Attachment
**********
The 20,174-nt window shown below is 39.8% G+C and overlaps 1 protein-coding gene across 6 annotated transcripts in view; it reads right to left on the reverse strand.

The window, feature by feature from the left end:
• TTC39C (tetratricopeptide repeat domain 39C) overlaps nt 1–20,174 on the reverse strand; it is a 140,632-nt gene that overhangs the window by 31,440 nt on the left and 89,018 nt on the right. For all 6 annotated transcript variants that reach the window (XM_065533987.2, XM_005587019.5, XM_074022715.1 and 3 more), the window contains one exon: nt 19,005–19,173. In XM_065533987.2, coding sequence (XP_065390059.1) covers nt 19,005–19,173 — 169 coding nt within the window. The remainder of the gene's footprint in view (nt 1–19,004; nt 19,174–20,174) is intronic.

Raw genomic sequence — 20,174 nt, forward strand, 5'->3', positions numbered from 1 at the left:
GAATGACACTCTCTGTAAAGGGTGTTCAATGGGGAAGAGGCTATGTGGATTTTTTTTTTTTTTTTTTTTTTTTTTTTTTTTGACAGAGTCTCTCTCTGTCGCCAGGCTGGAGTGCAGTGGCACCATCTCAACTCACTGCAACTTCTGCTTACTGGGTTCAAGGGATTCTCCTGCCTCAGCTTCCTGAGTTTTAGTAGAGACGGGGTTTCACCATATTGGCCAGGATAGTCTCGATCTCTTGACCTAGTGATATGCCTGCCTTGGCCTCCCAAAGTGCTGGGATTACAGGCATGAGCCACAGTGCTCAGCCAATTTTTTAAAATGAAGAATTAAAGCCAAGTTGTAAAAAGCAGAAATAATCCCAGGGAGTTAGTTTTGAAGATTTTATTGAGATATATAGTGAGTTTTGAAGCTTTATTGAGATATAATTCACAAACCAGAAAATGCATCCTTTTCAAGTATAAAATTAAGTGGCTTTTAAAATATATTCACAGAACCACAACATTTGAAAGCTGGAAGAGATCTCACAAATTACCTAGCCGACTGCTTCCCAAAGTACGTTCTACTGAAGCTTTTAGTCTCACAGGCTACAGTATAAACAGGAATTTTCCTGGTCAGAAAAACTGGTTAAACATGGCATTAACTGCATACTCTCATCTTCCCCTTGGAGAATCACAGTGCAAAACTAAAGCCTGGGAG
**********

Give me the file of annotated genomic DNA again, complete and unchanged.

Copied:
The 20,174-nt window shown below is 39.8% G+C and overlaps 1 protein-coding gene across 6 annotated transcripts in view; it reads right to left on the reverse strand.

The window, feature by feature from the left end:
• TTC39C (tetratricopeptide repeat domain 39C) overlaps nt 1–20,174 on the reverse strand; it is a 140,632-nt gene that overhangs the window by 31,440 nt on the left and 89,018 nt on the right. For all 6 annotated transcript variants that reach the window (XM_065533987.2, XM_005587019.5, XM_074022715.1 and 3 more), the window contains one exon: nt 19,005–19,173. In XM_065533987.2, coding sequence (XP_065390059.1) covers nt 19,005–19,173 — 169 coding nt within the window. The remainder of the gene's footprint in view (nt 1–19,004; nt 19,174–20,174) is intronic.

Raw genomic sequence — 20,174 nt, forward strand, 5'->3', positions numbered from 1 at the left:
GAATGACACTCTCTGTAAAGGGTGTTCAATGGGGAAGAGGCTATGTGGATTTTTTTTTTTTTTTTTTTTTTTTTTTTTTTTGACAGAGTCTCTCTCTGTCGCCAGGCTGGAGTGCAGTGGCACCATCTCAACTCACTGCAACTTCTGCTTACTGGGTTCAAGGGATTCTCCTGCCTCAGCTTCCTGAGTTTTAGTAGAGACGGGGTTTCACCATATTGGCCAGGATAGTCTCGATCTCTTGACCTAGTGATATGCCTGCCTTGGCCTCCCAAAGTGCTGGGATTACAGGCATGAGCCACAGTGCTCAGCCAATTTTTTAAAATGAAGAATTAAAGCCAAGTTGTAAAAAGCAGAAATAATCCCAGGGAGTTAGTTTTGAAGATTTTATTGAGATATATAGTGAGTTTTGAAGCTTTATTGAGATATAATTCACAAACCAGAAAATGCATCCTTTTCAAGTATAAAATTAAGTGGCTTTTAAAATATATTCACAGAACCACAACATTTGAAAGCTGGAAGAGATCTCACAAATTACCTAGCCGACTGCTTCCCAAAGTACGTTCTACTGAAGCTTTTAGTCTCACAGGCTACAGTATAAACAGGAATTTTCCTGGTCAGAAAAACTGGTTAAACATGGCATTAACTGCATACTCTCATCTTCCCCTTGGAGAATCACAGTGCAAAACTAAAGCCTGGGAG